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U.S. Department of State

Diplomacy in Action

Andorra


Bureau of Democracy, Human Rights, and Labor
May 20, 2013

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Executive SummaryShare    

The constitution and other laws and policies protect religious freedom and, in practice, the government generally respected religious freedom. The trend in the government’s respect for religious freedom did not change significantly during the year.

There were no reports of societal abuses or discrimination based on religious affiliation, belief, or practice.

The U.S. consul general in Barcelona and consulate representatives discussed religious freedom with the government.

Section I. Religious DemographyShare    

The government estimates the population to be 78,000. There are no official statistics on religious affiliation, but observers estimate that approximately 90 percent of the population is Roman Catholic. Smaller religious groups include Muslims, Hindus, Jews, Anglicans, Seventh-day Adventists, Bahais, and members of the Unification Church. There are also small numbers of members of other Christian groups, including the New Apostolic Church, the Church of Jesus Christ of Latter-day Saints (Mormons), and Jehovah’s Witnesses.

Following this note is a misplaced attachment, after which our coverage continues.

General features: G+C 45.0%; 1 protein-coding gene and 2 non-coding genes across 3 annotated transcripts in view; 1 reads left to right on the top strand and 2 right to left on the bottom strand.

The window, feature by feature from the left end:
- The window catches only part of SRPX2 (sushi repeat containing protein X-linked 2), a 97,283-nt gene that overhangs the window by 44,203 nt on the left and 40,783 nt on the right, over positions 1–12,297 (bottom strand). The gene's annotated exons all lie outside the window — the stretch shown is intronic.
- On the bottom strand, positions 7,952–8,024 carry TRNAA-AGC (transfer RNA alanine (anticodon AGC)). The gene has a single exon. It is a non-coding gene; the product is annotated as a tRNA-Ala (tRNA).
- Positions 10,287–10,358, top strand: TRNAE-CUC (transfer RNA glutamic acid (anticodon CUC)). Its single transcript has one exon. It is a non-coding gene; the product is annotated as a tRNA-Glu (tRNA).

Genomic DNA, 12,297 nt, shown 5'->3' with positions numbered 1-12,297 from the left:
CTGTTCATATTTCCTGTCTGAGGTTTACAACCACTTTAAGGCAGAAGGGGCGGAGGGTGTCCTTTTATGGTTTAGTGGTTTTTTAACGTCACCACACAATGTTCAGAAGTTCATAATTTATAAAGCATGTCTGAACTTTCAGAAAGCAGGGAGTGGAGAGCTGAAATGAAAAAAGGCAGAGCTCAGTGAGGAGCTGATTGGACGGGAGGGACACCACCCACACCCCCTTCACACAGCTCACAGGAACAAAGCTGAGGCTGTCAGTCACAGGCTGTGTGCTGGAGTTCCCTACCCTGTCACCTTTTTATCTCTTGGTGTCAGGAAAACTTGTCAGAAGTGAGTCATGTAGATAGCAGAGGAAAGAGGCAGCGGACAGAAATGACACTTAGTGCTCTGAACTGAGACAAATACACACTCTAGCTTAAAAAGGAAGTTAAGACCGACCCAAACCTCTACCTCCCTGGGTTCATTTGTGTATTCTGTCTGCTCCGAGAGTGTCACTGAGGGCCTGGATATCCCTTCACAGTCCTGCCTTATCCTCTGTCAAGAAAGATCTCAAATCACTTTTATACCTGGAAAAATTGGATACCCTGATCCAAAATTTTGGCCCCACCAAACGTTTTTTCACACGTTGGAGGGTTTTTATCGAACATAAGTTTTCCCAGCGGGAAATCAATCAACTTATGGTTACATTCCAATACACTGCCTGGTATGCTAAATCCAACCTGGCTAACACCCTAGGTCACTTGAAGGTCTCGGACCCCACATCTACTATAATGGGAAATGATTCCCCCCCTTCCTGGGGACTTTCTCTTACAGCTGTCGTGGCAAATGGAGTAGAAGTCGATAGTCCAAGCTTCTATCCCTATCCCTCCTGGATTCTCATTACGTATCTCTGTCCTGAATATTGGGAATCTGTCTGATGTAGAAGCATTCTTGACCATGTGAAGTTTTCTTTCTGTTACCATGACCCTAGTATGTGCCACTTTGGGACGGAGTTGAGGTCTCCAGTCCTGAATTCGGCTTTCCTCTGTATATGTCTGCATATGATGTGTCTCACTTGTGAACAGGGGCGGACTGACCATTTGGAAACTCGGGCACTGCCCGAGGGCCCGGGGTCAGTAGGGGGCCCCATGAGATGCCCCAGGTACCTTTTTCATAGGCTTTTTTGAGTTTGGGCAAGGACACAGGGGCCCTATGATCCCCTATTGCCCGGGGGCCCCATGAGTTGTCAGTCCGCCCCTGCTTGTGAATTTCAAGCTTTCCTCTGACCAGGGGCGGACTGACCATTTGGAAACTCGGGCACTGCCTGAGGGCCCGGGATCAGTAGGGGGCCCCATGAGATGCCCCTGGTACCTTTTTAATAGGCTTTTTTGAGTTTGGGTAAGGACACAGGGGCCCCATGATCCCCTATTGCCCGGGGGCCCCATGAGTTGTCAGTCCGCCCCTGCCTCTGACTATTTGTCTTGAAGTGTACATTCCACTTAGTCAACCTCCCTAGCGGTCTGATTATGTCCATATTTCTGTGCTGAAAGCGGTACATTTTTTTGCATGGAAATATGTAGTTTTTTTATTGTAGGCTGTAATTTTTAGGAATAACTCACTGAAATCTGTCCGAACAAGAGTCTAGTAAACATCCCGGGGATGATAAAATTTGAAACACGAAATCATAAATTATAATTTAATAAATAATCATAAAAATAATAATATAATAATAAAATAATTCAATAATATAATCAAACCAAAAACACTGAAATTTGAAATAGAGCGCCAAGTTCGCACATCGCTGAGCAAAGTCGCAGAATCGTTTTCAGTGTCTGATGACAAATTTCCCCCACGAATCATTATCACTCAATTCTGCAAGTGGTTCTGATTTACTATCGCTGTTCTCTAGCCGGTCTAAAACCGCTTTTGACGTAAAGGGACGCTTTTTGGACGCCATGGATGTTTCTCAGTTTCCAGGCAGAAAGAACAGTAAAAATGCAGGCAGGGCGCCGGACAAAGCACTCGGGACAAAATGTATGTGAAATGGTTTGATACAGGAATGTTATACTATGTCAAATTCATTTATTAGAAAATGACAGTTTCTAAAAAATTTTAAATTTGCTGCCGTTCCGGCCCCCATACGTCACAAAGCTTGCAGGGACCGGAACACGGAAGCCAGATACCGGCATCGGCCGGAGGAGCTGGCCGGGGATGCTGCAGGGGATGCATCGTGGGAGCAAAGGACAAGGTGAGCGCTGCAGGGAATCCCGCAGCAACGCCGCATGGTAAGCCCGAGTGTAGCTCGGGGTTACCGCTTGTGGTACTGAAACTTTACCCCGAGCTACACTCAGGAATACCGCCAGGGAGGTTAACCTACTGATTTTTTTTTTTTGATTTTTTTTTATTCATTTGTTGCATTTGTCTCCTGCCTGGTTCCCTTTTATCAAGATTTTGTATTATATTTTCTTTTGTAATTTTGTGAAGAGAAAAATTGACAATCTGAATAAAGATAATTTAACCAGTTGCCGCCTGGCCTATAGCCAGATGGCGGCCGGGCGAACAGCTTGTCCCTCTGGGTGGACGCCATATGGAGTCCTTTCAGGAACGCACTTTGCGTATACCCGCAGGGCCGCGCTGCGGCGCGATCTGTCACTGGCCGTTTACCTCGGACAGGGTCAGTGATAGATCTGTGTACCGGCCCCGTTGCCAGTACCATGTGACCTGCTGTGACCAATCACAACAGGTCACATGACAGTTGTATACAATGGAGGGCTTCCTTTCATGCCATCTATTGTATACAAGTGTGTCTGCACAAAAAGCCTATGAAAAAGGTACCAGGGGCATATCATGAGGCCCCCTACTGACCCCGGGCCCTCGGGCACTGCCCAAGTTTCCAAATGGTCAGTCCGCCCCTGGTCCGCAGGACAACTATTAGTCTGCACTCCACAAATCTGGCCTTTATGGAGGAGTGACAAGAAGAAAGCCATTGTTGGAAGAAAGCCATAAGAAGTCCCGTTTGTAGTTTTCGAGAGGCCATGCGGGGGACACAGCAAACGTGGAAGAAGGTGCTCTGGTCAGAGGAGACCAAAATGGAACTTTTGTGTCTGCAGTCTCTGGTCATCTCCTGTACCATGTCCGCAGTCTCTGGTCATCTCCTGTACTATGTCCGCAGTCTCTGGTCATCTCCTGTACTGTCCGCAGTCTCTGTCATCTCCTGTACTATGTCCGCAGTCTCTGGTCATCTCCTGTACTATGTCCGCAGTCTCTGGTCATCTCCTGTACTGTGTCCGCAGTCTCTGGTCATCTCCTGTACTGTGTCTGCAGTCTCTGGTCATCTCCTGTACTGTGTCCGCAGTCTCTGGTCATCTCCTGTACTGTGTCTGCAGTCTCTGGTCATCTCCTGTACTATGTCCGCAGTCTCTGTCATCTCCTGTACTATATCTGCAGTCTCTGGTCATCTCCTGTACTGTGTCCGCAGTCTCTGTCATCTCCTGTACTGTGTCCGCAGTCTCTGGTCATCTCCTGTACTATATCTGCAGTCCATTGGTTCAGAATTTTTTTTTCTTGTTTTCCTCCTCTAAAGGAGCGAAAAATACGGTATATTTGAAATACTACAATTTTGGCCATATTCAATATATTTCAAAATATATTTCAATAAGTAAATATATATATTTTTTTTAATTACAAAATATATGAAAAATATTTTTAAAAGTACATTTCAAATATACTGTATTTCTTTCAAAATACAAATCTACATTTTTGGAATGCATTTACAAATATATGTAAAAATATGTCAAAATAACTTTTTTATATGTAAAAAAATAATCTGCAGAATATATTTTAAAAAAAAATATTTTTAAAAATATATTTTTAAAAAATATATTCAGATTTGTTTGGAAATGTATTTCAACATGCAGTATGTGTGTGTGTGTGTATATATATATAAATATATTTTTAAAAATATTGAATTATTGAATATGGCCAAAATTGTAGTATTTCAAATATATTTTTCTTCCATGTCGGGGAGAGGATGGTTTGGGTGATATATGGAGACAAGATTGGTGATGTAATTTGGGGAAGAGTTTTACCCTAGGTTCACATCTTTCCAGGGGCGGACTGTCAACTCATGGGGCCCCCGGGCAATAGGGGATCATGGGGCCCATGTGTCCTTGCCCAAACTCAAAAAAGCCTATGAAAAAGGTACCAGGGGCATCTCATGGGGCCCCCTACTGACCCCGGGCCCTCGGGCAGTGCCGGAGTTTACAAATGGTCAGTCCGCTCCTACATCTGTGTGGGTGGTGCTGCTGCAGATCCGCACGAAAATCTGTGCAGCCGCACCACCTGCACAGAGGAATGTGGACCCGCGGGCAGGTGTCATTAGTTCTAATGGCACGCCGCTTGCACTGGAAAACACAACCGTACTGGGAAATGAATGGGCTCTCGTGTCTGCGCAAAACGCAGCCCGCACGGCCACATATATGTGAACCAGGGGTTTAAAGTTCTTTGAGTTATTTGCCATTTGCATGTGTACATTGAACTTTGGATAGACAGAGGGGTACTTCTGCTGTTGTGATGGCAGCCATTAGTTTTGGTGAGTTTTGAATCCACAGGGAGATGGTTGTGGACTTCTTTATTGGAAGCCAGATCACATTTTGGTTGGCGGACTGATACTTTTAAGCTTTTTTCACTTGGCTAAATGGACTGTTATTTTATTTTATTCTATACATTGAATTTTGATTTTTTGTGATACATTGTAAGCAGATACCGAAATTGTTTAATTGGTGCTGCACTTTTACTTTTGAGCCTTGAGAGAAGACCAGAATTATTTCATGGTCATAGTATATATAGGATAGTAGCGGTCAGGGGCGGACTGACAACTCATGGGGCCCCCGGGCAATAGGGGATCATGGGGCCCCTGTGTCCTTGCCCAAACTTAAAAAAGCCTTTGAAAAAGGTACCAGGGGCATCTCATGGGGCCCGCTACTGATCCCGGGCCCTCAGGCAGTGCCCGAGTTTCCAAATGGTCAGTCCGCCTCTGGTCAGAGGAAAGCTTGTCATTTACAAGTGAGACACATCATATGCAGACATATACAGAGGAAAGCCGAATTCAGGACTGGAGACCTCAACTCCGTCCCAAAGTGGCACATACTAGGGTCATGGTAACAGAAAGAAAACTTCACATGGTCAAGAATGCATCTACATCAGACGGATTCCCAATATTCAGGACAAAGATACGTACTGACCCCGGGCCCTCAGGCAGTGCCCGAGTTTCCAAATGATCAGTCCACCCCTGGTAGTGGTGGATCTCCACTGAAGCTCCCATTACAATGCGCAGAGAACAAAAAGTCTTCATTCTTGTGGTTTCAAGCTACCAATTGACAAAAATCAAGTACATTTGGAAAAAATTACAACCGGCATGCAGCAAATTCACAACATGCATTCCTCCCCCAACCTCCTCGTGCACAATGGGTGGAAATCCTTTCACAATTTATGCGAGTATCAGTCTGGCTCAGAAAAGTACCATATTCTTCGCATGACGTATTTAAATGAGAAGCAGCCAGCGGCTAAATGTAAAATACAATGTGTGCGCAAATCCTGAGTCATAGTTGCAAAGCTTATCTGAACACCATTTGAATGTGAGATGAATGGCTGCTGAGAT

The population consists largely of immigrants from Spain, Portugal, and France; citizens constitute 37 percent of inhabitants. Immigrants are generally also Catholic.

Section II. Status of Government Respect for Religious FreedomShare    

Legal/Policy Framework

The constitution and other laws and policies protect religious freedom. There is no specific legislation on the treatment and recognition of religious groups or on religious freedom.